• Anti-inflammatory agents: Agents such as corticosteroids must be used with caution since they may precipitate stromal lysis and perforation.
  • Tetracyclines: These may be effective in cases of stromal necrosis.
  • Autologous serum: It is a valuable adjunt in the treatment ofneurotrophic keratopathyand persistent corneal epithelial defects.
  • Punctal occlusion: Punctal occlusion with punctal plugs or cauterisation of the puncta may be helpful.
  • Tarsorrhaphy: Partial stitching of the eyelids together to protect cornea.
  • Amniotic membrane transplantation: Amniotic membrane act as basement membrane scaffold upon which epithelium may migrate and adhere.
  • Cyanoacrylate glue: Cyanoacrylate glue may be applied with a bandage contact lens for the treatment of small corneal perforations.
  • Lamellar/penetrating keratoplasty: Lamellar/penetrating keratoplasty may be required for larger perforations.

II. Lagophthalmos:

Mild epitheliopathy: The following treatment is given if there is no ulceration and only mild epitheliopathy is present. It includes

  • Preservative-free artificial tears.
  • Lubricating ointment at night.

Moderate to severe corneal involvement but no ulceration: In these cases, expected duration of lagophthalmos is important.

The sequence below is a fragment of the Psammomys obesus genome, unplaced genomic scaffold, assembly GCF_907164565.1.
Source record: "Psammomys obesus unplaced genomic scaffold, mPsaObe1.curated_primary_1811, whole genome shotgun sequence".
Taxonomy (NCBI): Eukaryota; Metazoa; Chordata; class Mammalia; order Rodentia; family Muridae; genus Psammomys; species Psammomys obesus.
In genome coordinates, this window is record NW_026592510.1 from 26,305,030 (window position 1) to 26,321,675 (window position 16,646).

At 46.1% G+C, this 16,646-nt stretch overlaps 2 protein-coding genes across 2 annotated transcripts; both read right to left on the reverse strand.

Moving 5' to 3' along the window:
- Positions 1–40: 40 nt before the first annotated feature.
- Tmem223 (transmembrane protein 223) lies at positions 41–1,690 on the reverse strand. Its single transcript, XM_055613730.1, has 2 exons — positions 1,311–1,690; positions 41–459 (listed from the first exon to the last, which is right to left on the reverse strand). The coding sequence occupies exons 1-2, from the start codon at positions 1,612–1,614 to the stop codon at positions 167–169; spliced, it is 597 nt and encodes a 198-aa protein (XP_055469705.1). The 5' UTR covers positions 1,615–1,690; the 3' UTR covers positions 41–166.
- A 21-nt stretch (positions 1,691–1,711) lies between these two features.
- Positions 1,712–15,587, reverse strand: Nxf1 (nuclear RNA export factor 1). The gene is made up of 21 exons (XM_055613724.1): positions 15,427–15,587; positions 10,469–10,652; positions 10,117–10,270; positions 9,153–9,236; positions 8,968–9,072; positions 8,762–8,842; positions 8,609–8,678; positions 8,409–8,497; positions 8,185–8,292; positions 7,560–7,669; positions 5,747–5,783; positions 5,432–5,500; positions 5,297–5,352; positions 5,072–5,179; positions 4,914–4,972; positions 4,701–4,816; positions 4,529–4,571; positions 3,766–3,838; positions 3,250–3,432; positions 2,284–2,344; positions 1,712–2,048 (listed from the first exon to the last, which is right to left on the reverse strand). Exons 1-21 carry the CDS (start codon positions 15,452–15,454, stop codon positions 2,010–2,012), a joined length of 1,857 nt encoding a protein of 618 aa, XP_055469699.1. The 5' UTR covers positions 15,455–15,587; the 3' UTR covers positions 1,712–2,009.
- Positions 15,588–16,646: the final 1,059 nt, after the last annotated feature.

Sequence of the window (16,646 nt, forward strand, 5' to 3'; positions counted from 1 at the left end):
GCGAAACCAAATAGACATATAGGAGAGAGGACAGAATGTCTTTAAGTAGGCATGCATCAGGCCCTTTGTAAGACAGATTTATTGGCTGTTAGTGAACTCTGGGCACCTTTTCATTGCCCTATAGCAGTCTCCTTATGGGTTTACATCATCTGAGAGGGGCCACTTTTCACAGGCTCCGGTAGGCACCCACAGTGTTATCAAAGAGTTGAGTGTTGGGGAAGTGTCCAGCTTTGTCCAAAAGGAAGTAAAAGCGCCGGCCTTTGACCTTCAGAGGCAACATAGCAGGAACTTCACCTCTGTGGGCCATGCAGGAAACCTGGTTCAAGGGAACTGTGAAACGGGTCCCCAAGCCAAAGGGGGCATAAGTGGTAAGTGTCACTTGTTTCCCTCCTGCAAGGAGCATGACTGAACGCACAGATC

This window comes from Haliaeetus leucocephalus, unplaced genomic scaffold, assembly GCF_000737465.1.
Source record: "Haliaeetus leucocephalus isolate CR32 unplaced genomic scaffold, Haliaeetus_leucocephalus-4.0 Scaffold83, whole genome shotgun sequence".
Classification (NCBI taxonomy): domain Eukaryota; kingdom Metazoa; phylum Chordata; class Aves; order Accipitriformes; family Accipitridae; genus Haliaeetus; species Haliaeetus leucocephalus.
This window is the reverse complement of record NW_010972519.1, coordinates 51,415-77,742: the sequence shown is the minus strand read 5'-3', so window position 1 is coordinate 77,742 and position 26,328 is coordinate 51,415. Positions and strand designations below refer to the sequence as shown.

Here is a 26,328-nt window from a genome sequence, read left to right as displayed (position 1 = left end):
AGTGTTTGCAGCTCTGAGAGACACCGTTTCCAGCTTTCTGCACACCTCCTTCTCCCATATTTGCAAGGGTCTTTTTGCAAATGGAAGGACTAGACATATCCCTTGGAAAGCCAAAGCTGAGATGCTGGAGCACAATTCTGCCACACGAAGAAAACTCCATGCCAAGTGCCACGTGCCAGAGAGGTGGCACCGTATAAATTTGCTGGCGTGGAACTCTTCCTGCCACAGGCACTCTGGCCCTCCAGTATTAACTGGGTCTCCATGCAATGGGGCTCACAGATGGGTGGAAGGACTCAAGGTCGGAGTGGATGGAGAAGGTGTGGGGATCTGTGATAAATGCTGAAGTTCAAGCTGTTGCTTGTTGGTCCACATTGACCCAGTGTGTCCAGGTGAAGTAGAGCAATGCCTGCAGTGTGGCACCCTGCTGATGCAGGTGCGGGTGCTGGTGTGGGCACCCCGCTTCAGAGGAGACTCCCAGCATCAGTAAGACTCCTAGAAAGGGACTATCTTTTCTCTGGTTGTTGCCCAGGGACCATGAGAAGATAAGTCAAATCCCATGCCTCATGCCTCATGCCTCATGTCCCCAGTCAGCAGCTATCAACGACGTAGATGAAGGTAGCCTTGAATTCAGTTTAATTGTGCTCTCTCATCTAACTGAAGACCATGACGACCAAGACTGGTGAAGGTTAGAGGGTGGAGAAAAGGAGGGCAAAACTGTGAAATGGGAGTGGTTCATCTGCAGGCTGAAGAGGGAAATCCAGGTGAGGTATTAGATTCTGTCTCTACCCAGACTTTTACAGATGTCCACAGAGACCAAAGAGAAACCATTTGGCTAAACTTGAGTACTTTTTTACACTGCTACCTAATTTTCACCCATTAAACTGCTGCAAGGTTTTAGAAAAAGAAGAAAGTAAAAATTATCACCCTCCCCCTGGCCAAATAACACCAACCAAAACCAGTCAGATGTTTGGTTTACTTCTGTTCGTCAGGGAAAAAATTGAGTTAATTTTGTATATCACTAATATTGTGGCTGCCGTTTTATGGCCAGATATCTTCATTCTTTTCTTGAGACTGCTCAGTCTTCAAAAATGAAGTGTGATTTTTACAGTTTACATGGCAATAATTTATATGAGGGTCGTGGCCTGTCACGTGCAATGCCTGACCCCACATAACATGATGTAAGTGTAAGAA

• If lagophthalmos is expected for six weeks: Management includes patching of eyes with ointment or temporary tarsorrhaphy.
  • If lagophthalmos is expected for longer than six weeks: Management includes permanent tarsorrhaphy, gold lid weight surgery, recession of levator palpebrae superioris muscle, or full thickness graft, depending upon the aetiology.

Lower eyelid lagophthalmos may be treated with lateral tarsal strip or lower lid spacing graft.

References :

Friedman Neil J, Kaiser Peter K. Essentials of Ophthalmology First Edition. Saunders Elsevier 2007. P 180.

Traboulsi Elias I, Utz Virginia Miraldi. Practical Management of Pediatric Ocular Disorders and Strabismus – A Case-Based Approach. Springer Science+Business Media, LLC 2016. P 129- 134.